Saving Pachinko: What's Being Done By Japan's Multi-Billion Entertainment Industry?
March 16, 2023
In the English-speaking world, it wasn't too long ago that news and business pieces were suddenly all over the place shedding light on the colossal Japanese pachinko industry. Hailed as the nation's multi-billion obsession, the pinball-cross-slots games featured in thousands of halls across the country and, famously, the pinball gambling industry brought in 30 times more cash than Las Vegas casinos.
The hand-written notice on this old-school pachinko machine means 'out of order'.
That figure was drawn from a 2018 piece, and a lot has happened in the five years since. Along with the obvious, a drastic change in perception and a desire to capture the hearts of younger demographics is leading to pachinko parlors adjusting on the fly. It's not just to make more money, either. In fact, it's in an attempt to save pachinko, as the iconic form of Japanese entertainment is on the decline.
A giant in decline
The last couple of years have seen the narrative on pachinko parlors change from a tremendous money-making industry to a giant that's swiftly waning in size. Reports indicate that, throughout 2021, over 630 pachinko parlors closed. Still, that did leave over 7,600 in the country under the watchful eye of Japan Amusement Business Corporation. That year, the number of machines also sunk by over 226,000, but only down to 3.6 million.
Even before those 2021 figures came in, 2019 to 2020 saw declines in some circles. The pachinko manufacturer Daikoku Denki reportedly showed that the market size had sunk by $49 billion from 2019 to 2020. Still, it remained a $133 billion industry. It could be seen as the continuation of a trend, only made more apparent by 2020. Since 2005, pachinko net sales in halls fell from ¥34.9 trillion ($263 billion) to ¥20.7 trillion ($156 billion) in 2018.
Now, the pachinko industry is kicking into action, making some fairly drastic changes in the hopes of appealing to a wider audience and surging back up in profits. To do this, they see younger peoples' preference for mobile games, pop culture, and adversity to chain smoking as key areas to attack. So, they've brought in games featuring everything from assets from popular video games to trending J-Pop groups, made more spacious and airy parlors, and introduced privacy dividers.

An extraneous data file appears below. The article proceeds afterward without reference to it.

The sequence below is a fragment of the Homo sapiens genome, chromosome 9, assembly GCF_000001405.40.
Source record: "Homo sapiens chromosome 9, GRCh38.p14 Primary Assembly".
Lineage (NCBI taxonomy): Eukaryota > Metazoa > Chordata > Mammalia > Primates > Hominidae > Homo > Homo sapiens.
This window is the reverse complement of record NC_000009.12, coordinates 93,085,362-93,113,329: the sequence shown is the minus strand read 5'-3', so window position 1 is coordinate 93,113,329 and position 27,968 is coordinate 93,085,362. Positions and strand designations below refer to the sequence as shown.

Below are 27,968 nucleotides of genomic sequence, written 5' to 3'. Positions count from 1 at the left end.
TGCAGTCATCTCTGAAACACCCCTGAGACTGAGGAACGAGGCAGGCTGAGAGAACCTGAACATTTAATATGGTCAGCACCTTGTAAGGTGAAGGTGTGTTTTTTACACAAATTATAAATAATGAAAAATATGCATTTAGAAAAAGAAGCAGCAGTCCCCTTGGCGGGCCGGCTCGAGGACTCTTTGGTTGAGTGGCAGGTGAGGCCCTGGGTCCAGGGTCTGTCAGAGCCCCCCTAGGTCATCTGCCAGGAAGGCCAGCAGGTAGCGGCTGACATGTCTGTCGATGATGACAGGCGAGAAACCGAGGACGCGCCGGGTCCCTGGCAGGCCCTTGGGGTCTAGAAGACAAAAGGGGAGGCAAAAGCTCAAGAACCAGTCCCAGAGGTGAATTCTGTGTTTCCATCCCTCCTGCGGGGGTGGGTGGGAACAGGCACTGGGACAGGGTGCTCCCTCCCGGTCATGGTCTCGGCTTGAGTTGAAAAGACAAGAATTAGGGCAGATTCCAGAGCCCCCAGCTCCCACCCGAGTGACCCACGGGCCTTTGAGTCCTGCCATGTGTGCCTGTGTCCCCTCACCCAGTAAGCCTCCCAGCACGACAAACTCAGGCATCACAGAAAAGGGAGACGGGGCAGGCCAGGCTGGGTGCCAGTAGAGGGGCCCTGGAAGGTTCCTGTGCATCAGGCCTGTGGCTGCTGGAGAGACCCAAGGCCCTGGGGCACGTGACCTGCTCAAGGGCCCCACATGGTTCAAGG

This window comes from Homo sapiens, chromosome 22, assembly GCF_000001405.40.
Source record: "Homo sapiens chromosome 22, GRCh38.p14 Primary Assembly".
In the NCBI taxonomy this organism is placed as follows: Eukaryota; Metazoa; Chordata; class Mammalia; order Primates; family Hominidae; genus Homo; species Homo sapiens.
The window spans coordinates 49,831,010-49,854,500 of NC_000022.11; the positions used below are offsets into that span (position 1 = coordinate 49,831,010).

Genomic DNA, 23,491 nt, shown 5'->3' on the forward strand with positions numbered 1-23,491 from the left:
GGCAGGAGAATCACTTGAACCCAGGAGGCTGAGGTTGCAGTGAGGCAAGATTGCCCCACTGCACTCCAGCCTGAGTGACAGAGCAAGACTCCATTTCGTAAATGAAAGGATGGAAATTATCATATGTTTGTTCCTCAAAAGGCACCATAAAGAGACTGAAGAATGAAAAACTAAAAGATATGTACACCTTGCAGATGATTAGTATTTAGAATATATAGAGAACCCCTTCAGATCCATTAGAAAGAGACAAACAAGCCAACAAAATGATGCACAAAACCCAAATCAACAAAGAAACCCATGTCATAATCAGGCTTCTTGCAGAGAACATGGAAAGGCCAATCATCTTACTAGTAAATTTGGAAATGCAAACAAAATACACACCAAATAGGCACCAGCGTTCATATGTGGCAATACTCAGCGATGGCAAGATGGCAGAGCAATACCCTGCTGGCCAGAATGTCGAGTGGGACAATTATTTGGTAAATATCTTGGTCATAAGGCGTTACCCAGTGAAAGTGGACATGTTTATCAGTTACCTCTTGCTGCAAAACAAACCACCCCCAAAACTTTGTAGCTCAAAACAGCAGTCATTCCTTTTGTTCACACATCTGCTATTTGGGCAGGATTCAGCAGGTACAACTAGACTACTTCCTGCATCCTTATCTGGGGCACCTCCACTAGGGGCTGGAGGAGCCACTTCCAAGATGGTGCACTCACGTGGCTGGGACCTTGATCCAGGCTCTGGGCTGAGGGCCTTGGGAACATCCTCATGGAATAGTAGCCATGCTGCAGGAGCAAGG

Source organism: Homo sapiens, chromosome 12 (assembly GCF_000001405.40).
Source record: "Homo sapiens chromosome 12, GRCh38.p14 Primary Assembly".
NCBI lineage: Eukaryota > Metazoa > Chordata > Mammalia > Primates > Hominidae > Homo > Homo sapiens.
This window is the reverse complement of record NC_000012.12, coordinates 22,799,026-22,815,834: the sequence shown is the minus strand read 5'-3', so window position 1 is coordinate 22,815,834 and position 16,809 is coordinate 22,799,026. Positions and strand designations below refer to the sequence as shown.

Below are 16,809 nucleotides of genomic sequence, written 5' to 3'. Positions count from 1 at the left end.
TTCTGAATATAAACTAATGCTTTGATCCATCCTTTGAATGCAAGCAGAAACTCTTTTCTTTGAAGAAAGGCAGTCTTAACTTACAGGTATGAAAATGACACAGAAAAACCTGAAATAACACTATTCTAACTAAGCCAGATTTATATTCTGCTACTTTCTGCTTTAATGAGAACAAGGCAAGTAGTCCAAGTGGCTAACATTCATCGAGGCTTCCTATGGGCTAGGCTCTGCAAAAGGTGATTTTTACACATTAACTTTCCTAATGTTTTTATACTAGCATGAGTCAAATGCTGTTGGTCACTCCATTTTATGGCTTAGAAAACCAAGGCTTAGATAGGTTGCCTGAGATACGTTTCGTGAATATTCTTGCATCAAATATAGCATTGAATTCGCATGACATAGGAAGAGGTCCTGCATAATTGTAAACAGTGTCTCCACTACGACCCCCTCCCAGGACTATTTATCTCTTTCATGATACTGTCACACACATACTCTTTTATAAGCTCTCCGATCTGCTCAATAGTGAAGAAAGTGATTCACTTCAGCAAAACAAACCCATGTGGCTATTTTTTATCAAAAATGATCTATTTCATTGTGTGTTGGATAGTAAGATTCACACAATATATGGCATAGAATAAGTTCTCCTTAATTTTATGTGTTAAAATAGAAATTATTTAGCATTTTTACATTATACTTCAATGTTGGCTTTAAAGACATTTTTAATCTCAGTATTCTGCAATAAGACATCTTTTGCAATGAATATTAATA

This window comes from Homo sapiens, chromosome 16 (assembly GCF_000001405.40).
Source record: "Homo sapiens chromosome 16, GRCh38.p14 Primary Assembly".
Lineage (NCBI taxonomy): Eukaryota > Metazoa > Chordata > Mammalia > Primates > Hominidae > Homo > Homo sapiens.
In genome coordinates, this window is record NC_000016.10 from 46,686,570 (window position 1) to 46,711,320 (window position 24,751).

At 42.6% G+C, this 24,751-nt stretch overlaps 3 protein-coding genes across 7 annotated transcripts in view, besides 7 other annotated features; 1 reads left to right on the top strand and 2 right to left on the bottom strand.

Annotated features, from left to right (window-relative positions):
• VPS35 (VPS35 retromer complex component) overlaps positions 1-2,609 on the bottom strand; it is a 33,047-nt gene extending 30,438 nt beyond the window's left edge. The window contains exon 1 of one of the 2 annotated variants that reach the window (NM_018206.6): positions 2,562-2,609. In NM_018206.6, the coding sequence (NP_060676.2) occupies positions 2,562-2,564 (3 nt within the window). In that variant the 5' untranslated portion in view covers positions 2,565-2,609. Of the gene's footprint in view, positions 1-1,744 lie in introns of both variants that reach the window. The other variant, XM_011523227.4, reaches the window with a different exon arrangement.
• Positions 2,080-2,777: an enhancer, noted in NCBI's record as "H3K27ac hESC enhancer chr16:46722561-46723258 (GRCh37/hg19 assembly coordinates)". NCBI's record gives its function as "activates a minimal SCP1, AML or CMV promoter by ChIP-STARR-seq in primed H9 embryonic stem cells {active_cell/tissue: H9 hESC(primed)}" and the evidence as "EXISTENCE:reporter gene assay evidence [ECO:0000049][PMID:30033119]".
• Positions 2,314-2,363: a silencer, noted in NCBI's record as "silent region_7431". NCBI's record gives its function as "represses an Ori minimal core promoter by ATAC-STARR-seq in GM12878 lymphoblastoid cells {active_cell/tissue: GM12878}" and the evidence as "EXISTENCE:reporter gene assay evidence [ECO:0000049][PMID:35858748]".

The sudden decline of pachinko in Japan is eerily similar to that of bingo in the UK.
More could be done to preserve pachinko
The sudden decline of pachinko in Japan, with the focus being placed on its stigma for older gentlemen who chain smoke, is eerily similar to that of bingo in the UK. To bounce back in a huge way, the bingo industry revitalized its halls, much as pachinko parlors are doing now, and took the big step to the online space. Integrating more games and convenient experiences, bingo is now thriving in the UK.
Importantly, a huge part of this move in recent years has been to adopt new technologies to present games that appeal to the most tech-savvy and online-based potential players. Enter online bingo live, a live-streamed show of bingo that can be played in real-time with chirpy, charismatic hosts. It has proven very popular with the entertainment-seeking, fun-loving community of online bingo players, even encouraging some to return to halls. A steady stream of welcome offers and regular bonuses also works well to attract new players and retain existing ones, a strategy that similar industries should look to employ.
Pachinko would require a few more adjustments to make a similar move into live, immersive gaming, what with it being a physical pinball-like game with buttons and input. Still, there is a game that shows that such mobile input from anywhere is possible. Clawee, the mobile app, connects players to a live claw machine – just like those seen in arcades – and people pay in, control the claw from their mobiles, and get sent anything that they win.
Pachinko is still a multi-billion industry in Japan, and certainly isn't going anywhere anytime soon, and yet, to get ahead of a potential sudden drop, the industry should explore live online options to reach its intended new audience.